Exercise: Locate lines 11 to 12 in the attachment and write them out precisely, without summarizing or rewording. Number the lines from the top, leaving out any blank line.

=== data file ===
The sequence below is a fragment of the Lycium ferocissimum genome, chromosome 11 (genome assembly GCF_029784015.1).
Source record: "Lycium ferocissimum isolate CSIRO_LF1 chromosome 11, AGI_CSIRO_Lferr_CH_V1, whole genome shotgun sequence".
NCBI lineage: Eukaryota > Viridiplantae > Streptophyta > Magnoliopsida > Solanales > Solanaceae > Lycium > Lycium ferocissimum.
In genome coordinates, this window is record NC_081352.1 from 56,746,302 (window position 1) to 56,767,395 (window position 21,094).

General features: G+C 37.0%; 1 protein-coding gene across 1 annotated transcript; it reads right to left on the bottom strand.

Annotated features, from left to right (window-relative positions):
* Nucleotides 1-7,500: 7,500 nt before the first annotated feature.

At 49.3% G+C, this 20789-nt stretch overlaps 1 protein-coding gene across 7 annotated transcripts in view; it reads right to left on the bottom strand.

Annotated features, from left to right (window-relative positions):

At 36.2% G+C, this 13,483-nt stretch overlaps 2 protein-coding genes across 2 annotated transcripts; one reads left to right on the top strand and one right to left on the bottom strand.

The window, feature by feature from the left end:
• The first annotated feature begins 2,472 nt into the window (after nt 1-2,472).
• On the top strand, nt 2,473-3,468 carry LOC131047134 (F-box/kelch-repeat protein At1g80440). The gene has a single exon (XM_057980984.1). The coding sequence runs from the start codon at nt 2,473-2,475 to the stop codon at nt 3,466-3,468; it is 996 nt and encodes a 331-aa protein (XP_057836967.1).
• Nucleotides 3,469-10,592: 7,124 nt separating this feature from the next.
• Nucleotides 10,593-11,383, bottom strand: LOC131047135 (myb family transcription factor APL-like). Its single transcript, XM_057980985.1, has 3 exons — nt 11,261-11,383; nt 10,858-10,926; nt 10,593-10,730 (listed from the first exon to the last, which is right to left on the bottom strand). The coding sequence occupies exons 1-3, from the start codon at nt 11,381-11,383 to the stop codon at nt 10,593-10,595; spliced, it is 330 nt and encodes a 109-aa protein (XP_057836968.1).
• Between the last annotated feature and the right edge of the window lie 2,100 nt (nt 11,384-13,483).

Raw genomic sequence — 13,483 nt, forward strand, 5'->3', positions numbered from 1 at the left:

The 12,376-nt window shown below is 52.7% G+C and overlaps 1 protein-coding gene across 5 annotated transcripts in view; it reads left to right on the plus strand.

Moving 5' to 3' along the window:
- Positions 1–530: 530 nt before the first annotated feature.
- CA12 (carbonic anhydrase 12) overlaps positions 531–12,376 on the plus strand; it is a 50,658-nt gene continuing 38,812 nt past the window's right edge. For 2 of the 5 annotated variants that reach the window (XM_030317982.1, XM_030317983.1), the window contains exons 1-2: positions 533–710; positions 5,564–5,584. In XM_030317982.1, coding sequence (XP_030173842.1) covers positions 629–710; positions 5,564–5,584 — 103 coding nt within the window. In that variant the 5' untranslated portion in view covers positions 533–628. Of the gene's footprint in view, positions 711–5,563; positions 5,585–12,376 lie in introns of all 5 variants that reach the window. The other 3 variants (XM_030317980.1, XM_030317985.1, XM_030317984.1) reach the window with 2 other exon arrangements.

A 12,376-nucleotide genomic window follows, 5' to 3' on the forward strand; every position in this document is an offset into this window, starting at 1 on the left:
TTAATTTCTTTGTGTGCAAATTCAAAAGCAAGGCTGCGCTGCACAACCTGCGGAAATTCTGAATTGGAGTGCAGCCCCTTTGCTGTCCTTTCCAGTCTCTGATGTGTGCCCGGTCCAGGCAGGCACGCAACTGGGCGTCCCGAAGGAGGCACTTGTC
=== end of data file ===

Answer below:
The window, feature by feature from the left end:
• The first annotated feature begins 2,472 nt into the window (after nt 1-2,472).